Looking for a Leader: But for Congress, Mukul Wasnik, Sachin Pilot, Jyotiraditya Scindia et al are not the answer
In limiting its leadership contest to either pampered dynasts or predictable yes-men, Congress has shown it has forgotten what leadership is all about.
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It takes a Gandhi to tell the Congress that the Gandhis should not be leading the party — and yet, the party members seem to be hoping against hope that one of the Gandhis — Rahul, Sonia or Priyanka — will help them out of their leadership crisis by either choosing to play musical chairs for the president’s post among themselves or assigning a person whom they deem is fit to take the chair.
Anyone but us: Rahul Gandhi has refused the party's presidentship. He has also ruled out Priyanka and Sonia Gandhi. (Photo: PTI)
This is happening because over the years, the culture of acquiescence has weakened democratic structures within the party.
What else is stopping the party from announcing elections to choose a party president? Remember that the Congress appears totally headless when the BJP is taking giant leaps with historic moves like dissolving the special status granted to Jammu and Kashmir under Article 370 and ending J&K's statehood.
But despite the storm of uncertainty the Congress party seems lost in, so far, no leader has openly come out to stake claim to the top job. On the contrary, leaders seem busy ruling themselves out of the race. Congress leader from Maharashtra, Milind Deora, is a case in point who, even while proposing the names of Sachin Pilot and Jyotiraditya Scindia for the coveted post, ruled himself out.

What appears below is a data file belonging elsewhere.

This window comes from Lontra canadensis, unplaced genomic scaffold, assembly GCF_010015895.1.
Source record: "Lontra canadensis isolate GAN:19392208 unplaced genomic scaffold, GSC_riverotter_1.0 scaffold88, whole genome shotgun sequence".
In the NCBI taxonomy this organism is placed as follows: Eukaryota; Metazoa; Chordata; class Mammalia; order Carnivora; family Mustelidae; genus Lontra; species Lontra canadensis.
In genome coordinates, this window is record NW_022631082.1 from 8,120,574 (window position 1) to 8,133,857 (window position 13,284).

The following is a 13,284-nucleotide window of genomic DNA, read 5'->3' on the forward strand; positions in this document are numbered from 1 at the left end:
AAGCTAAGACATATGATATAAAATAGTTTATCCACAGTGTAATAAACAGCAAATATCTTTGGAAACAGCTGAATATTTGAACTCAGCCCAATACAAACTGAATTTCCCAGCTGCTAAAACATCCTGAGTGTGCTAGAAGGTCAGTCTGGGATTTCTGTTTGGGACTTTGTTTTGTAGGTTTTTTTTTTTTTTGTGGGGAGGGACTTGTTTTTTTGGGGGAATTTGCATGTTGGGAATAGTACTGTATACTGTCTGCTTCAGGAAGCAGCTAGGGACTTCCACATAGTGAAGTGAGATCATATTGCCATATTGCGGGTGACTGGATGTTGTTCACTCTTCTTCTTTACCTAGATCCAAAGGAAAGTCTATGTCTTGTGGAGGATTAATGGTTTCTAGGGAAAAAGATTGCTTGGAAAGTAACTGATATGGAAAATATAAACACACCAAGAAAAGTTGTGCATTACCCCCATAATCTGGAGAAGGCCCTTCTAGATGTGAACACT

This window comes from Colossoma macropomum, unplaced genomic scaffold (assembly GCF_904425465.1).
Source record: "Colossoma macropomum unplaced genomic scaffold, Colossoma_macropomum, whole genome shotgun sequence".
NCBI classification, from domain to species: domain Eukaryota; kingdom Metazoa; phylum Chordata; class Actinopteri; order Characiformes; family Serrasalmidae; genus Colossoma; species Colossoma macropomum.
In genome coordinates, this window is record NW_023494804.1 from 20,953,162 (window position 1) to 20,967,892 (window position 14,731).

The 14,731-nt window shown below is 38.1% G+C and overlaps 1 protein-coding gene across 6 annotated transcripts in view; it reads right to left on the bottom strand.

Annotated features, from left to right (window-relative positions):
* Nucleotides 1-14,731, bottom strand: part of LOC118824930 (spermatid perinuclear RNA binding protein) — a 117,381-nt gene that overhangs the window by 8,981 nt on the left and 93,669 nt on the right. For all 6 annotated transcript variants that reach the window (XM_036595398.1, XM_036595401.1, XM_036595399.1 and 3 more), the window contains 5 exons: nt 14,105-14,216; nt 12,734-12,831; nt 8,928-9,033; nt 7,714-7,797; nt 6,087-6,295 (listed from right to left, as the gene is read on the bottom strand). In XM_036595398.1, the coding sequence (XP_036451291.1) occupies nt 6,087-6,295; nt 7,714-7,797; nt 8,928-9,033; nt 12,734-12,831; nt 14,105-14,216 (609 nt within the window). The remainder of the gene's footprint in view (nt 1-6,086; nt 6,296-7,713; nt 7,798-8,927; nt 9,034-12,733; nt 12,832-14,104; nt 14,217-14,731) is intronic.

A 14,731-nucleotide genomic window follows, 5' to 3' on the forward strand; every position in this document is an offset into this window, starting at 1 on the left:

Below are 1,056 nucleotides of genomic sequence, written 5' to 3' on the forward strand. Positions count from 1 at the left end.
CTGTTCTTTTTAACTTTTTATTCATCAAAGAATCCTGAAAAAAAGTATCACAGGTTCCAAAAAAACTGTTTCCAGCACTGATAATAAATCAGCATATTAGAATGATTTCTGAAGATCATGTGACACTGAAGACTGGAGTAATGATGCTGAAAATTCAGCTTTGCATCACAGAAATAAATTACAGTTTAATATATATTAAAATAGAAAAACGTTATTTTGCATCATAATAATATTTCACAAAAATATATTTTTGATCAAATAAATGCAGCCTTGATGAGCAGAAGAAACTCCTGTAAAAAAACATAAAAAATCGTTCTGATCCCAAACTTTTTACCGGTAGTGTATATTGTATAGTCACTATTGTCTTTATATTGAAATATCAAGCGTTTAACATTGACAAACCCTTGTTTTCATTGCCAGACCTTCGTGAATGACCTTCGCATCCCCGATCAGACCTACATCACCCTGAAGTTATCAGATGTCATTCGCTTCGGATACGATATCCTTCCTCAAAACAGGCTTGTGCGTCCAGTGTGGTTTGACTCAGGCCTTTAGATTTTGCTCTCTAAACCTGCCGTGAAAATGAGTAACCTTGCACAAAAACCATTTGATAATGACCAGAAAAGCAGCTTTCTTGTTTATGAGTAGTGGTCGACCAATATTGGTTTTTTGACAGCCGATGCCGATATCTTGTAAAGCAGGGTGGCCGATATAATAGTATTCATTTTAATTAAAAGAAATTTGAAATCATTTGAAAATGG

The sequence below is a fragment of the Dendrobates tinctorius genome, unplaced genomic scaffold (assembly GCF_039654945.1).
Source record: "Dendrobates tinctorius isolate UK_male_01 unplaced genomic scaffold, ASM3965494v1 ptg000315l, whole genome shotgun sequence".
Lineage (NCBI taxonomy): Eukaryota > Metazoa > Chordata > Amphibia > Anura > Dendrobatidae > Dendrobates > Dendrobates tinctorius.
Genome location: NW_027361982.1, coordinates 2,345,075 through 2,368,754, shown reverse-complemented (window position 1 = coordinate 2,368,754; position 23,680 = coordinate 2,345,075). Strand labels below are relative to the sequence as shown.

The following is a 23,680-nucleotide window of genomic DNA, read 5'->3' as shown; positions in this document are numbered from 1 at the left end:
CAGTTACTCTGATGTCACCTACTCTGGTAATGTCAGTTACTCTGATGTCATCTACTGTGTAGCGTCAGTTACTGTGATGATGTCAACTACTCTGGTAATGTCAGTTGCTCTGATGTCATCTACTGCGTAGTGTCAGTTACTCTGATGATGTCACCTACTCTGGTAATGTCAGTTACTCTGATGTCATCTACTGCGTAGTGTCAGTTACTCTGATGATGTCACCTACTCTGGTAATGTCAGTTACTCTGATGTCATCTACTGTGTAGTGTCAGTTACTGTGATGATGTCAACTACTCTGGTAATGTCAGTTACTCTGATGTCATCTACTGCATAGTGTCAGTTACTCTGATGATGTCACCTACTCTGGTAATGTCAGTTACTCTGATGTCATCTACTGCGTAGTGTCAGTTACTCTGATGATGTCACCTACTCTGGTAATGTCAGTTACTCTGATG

It is unlikely that no leader in the party wants to occupy the chair — and yet, no leader has definitively thrown his/her hat in the ring.
The problem seems to be that nobody wishes to be seen as ambitious enough to want to be Congress president.
Politics is a competitive field and yet, Congress politicians seem trained to conceal the fact that they want to win competitions. Nobody becomes Prime Minister or chief minister without wanting to be one and yet, these netas tell us that it is for their party to decide on their candidature and they would be content performing any job assigned to them.
Punjab Chief Minister Amarinder Singh recently said the Congress' leadership baton must be passed on only to its young Turks while Congressman Shashi Tharoor called for immediate elections. This is all apparent altruism — but the operational word here is 'apparent'.
Only the young: Amarinder Singh has been batting for the Congress to have a young leader. (Photo: Twitter/@RahulGandhi)
How can India’s oldest surviving party not have one leader who wants to lead it from the front and has the guts to say so?
We will come to this question later; first, the question of Deora’s choices — Pilot and Scindia.
Exactly what makes Deora think that Pilot and Scindia can take on the combined might of Narendra Modi and Amit Shah?
Scindia lost his own seat of Guna (Madhya Pradesh) in the 2019 General Elections. Worse, Scindia, who was made in-charge of western UP, failed to ensure even one seat for the party from the region.
Pilot is often credited for winning the 2018 Rajasthan Assembly elections, but the state has always had a ‘revolving door’ political system — the incumbent loses. Despite this, Rajasthan saw such a close fight that it did appear at one point that the incumbent could well return to power. In the Lok Sabha elections, the Congress drew a blank from Rajasthan.
Scindia and Pilot are both political dynasts — much like Deora himself. And in pushing for dynasts again, the Congress is only proving that it has learnt no lessons from its defeat.
Privilege galore: Sachin Pilot, Milind Deora and Jyotiraditya Scindia are all political dynasts. (Photos: IANS)
What the Congress needs to counter the Modi-Shah juggernaut is a grass-roots leader trained in the rugged politics of this country, just like the duo s/he is supposed to take on. But no one will name those leaders in the race. Instead, the names of predictable dynasts or malleable loyalists like Mukul Wasnik will do the rounds.
There is no leadership involved in such a contest. It is the exact opposite, in fact.